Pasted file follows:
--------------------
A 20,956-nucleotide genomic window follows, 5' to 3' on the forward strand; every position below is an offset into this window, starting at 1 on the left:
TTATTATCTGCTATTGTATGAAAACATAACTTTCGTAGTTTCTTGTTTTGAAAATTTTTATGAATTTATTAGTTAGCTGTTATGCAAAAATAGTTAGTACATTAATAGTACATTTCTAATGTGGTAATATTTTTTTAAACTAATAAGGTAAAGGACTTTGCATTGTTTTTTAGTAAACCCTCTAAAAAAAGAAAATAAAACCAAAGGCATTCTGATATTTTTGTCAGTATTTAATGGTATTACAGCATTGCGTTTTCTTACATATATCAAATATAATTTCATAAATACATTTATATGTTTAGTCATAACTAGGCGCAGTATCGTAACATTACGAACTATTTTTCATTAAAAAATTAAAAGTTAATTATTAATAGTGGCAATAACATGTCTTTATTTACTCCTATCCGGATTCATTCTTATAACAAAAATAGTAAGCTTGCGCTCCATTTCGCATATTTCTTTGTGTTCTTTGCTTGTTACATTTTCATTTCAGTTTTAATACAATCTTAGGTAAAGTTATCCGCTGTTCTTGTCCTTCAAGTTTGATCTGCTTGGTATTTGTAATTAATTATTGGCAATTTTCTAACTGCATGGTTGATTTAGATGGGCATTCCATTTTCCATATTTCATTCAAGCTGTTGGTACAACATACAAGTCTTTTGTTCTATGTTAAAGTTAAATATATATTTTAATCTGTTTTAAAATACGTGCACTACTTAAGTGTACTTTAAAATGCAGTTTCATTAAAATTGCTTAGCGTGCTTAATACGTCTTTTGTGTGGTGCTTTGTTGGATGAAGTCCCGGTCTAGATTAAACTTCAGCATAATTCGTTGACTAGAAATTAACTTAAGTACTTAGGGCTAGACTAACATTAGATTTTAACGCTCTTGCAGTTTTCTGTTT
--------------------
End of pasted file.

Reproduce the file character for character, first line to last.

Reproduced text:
A 20,956-nucleotide genomic window follows, 5' to 3' on the forward strand; every position below is an offset into this window, starting at 1 on the left:
TTATTATCTGCTATTGTATGAAAACATAACTTTCGTAGTTTCTTGTTTTGAAAATTTTTATGAATTTATTAGTTAGCTGTTATGCAAAAATAGTTAGTACATTAATAGTACATTTCTAATGTGGTAATATTTTTTTAAACTAATAAGGTAAAGGACTTTGCATTGTTTTTTAGTAAACCCTCTAAAAAAAGAAAATAAAACCAAAGGCATTCTGATATTTTTGTCAGTATTTAATGGTATTACAGCATTGCGTTTTCTTACATATATCAAATATAATTTCATAAATACATTTATATGTTTAGTCATAACTAGGCGCAGTATCGTAACATTACGAACTATTTTTCATTAAAAAATTAAAAGTTAATTATTAATAGTGGCAATAACATGTCTTTATTTACTCCTATCCGGATTCATTCTTATAACAAAAATAGTAAGCTTGCGCTCCATTTCGCATATTTCTTTGTGTTCTTTGCTTGTTACATTTTCATTTCAGTTTTAATACAATCTTAGGTAAAGTTATCCGCTGTTCTTGTCCTTCAAGTTTGATCTGCTTGGTATTTGTAATTAATTATTGGCAATTTTCTAACTGCATGGTTGATTTAGATGGGCATTCCATTTTCCATATTTCATTCAAGCTGTTGGTACAACATACAAGTCTTTTGTTCTATGTTAAAGTTAAATATATATTTTAATCTGTTTTAAAATACGTGCACTACTTAAGTGTACTTTAAAATGCAGTTTCATTAAAATTGCTTAGCGTGCTTAATACGTCTTTTGTGTGGTGCTTTGTTGGATGAAGTCCCGGTCTAGATTAAACTTCAGCATAATTCGTTGACTAGAAATTAACTTAAGTACTTAGGGCTAGACTAACATTAGATTTTAACGCTCTTGCAGTTTTCTGTTT